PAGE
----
UN chief calls for peace-keepers to quit Bosnia quagmire

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The Independent Online
THE United Nations Secretary- General, Boutros Boutros-Ghali, yesterday recommended pulling the 35,000 UN troops out of the Bosnian conflict in case of a peace pact, saying only major powers like the United States could enforce it. He also called for a virtual withdrawal of UN forces if there is no peace plan, and the big powers carry out threats to use force to against Bosnian combatants.

The recommendation was made in a letter to the Security Council, taking envoys by surprise. A US official said that the Security Council, and not Mr Boutros-Ghali, would decide whether to pull out troops. He also said the letter would not change the Contact Group's determination to consider further measures.

Mr Boutros-Ghali's announcement comes at a time when the UN operation faces a crisis in Croatia and Bosnia. Croatia's rebel Serbs, who hold almost a third of the country, have offered to resume peace talks with the Croatian government, a month after the last round of negotiations between the warring sides collapsed. Milan Martic, President of the self-styled 'Republic of Serbian Krajina', in south-west Croatia, has twice written to the UN, offering to hold economic talks. But although the diplomat brokering the talks predicted fresh negotiations, another analyst described the offer as 'a game'.

Under a truce signed on 29 April, Croatia and Knin, the capital of Krajina, were to hold talks on renewing economic links. But last month a meeting due to be held in Plitvice, in Krajina, was abandoned when the Serbs barred Croatian journalists from the talks. Kai Eide, the Norwegian mediator, said yesterday: 'We can expect to resume negotiations rather soon.' He added: 'We needed a signal from the Serbs that they were ready to negotiate. I do expect that we will be able to re-open the talks.'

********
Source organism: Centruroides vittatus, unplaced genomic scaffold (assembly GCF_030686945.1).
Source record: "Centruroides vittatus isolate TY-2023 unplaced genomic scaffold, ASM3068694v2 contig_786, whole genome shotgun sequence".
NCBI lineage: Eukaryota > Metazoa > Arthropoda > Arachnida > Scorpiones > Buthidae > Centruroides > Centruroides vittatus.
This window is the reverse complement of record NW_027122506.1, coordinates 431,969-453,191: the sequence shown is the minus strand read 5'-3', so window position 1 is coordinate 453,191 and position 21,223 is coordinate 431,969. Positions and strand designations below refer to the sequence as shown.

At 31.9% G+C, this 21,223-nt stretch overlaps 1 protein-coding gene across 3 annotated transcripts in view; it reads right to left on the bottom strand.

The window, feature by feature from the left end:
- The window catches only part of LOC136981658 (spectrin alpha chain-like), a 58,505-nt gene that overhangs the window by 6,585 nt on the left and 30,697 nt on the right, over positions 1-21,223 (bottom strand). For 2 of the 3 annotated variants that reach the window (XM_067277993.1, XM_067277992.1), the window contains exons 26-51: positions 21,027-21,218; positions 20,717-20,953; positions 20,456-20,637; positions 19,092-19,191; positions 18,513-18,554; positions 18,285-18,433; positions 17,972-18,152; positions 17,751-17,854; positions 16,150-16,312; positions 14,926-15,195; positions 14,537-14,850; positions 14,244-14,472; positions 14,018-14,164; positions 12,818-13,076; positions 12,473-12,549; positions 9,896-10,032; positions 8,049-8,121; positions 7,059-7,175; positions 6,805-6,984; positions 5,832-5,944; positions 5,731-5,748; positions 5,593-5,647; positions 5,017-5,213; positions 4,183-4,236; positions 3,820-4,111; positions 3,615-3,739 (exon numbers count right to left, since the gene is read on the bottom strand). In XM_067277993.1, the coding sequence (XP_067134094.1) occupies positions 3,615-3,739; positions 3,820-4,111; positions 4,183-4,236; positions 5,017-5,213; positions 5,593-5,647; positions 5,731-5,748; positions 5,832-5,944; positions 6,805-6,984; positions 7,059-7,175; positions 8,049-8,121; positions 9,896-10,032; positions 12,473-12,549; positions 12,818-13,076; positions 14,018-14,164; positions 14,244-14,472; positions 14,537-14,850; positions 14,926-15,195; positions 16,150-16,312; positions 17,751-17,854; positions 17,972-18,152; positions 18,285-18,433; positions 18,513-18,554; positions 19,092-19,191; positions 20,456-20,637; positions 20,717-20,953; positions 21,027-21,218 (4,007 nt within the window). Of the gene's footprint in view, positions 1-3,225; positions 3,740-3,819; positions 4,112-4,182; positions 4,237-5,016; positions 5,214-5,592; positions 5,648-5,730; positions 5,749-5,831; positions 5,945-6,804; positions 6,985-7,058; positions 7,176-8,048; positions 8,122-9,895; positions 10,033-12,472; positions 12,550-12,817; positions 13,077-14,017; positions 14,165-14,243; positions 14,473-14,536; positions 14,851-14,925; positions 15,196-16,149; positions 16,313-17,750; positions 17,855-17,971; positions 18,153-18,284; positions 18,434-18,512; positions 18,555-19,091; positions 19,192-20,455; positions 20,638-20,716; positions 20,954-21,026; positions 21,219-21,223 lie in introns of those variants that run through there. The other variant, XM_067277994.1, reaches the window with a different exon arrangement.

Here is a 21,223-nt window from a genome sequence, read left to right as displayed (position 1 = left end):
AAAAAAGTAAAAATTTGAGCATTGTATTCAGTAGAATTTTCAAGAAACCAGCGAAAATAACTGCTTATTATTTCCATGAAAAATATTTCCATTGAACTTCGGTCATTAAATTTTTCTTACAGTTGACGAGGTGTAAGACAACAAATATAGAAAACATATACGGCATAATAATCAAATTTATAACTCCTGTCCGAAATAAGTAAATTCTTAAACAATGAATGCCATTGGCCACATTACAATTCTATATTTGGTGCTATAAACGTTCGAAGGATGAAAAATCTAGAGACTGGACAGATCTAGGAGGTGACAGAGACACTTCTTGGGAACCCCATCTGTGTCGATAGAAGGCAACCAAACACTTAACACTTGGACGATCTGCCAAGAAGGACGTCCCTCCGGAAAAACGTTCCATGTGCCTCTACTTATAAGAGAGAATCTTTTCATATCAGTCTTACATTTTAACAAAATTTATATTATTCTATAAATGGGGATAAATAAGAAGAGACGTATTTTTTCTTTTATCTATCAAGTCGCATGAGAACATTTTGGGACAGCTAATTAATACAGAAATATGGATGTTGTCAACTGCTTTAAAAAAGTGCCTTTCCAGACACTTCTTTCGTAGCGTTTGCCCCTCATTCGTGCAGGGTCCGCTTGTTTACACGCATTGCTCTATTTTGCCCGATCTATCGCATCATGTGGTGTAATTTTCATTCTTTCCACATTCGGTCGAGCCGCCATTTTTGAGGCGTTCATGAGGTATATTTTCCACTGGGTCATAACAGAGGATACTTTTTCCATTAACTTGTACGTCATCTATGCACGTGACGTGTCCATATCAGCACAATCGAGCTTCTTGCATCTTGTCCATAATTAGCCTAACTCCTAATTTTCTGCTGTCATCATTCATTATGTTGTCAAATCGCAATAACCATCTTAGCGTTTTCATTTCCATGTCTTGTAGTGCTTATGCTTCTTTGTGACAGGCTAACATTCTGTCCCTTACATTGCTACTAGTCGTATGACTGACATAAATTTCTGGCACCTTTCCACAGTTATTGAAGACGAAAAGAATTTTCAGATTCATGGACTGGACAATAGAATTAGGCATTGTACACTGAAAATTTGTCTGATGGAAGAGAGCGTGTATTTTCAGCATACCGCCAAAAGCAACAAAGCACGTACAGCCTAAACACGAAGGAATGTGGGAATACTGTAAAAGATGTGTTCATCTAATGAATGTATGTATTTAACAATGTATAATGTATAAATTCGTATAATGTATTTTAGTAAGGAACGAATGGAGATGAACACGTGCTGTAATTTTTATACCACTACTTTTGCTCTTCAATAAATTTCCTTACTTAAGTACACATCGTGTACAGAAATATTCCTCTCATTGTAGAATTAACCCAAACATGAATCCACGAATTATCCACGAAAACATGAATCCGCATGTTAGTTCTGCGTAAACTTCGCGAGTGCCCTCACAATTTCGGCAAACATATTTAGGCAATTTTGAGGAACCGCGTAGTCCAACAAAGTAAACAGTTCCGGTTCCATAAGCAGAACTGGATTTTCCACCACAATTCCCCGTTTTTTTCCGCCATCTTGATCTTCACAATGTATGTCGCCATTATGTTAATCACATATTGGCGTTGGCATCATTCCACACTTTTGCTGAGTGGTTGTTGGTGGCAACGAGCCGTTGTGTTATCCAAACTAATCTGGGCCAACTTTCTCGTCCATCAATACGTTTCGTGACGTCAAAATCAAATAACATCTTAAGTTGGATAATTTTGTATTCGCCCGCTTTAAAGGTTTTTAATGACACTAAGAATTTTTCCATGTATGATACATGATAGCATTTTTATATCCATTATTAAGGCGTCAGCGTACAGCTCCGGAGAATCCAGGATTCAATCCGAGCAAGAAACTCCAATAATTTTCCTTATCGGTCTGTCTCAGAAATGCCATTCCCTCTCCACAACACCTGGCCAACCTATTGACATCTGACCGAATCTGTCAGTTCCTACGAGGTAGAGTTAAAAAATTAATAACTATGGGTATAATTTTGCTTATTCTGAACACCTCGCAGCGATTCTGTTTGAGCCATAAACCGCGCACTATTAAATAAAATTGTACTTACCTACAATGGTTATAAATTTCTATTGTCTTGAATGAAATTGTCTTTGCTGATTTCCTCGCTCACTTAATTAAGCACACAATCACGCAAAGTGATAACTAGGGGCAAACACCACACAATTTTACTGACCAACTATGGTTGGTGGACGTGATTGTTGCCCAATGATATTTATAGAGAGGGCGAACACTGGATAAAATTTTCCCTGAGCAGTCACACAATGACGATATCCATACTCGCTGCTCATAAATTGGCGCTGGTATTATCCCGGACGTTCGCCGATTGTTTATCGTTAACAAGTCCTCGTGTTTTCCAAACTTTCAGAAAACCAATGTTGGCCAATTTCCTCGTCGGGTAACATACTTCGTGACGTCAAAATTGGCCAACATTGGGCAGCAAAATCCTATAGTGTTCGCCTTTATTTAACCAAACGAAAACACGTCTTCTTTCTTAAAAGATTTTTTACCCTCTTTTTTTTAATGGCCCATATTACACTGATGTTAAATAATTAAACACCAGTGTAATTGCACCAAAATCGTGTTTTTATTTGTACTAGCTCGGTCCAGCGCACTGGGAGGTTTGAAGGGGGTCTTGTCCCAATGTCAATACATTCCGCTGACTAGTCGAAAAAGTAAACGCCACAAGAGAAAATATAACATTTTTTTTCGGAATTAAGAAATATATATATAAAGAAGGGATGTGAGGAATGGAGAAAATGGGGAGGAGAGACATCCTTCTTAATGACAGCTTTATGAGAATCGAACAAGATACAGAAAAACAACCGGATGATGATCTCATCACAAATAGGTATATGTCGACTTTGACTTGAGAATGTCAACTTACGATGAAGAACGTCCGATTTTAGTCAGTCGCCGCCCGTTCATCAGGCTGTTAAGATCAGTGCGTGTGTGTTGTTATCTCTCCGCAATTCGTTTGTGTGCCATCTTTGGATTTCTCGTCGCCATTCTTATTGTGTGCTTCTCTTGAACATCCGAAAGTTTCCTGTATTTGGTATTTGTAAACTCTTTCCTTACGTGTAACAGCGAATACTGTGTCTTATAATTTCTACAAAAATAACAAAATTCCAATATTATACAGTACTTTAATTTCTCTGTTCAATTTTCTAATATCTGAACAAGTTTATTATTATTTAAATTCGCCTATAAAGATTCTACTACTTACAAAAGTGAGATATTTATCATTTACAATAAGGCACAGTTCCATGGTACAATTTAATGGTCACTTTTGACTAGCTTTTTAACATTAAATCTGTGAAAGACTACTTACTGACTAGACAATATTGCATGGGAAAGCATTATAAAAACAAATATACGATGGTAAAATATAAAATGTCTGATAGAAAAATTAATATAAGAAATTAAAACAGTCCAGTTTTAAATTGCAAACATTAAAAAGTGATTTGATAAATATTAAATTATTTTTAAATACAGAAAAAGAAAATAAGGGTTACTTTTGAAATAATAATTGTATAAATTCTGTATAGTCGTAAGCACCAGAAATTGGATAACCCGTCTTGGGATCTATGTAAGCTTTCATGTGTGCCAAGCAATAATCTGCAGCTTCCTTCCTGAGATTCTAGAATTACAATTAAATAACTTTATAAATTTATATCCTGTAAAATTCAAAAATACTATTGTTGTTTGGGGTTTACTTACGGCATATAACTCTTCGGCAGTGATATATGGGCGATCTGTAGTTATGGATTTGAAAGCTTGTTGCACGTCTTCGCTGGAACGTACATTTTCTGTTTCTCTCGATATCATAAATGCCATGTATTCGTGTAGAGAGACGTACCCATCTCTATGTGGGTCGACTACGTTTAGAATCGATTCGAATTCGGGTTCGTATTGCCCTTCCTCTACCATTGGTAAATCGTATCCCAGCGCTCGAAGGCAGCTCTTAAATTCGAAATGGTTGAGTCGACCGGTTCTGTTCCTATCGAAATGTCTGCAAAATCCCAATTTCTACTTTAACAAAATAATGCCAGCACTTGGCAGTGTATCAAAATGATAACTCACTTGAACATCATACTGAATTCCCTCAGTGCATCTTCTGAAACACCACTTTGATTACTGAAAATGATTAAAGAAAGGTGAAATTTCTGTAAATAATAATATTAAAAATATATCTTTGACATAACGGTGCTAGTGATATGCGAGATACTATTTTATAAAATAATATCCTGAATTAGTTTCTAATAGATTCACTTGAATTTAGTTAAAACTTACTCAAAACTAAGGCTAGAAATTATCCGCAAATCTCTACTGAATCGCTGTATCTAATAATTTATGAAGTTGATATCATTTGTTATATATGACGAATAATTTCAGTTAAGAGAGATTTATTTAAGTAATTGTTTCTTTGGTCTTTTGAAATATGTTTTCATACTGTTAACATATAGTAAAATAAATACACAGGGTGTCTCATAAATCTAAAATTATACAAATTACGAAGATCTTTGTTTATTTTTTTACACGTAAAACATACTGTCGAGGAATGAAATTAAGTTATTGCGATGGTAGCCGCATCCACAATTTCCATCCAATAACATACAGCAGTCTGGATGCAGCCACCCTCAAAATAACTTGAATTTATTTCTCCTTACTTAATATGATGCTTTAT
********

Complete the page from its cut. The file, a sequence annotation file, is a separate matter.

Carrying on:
But this view was undermined by a UN analyst who said that Knin's offer was merely an attempt to avoid total isolation. 'It's a game,' he said. 'I do not see the possibility of any economic talks which would be meaningful, because there is nothing to agree on until the major political question is settled, and that is inconceivable while the drums of war are rolling all over Bosnia.'

The economy of Krajina was shattered by the war. But the promise of trade with the rest of Croatia has not enticed Krajina's Serbs to break ties with Belgrade.

Mr Martic is wedded to the dream of greater Serbia. His latest move may be a tactic inspired by Belgrade, to keep alive the hope of negotiations without doing anything. It might help President Franjo Tudjman of Croatia to check the right-wingers agitating for military action against the Serbs. Nationalists in Croatia's ruling party may be behind a blockade of checkpoints between Croatia and Serb-held areas which has paralysed the UN mission there.

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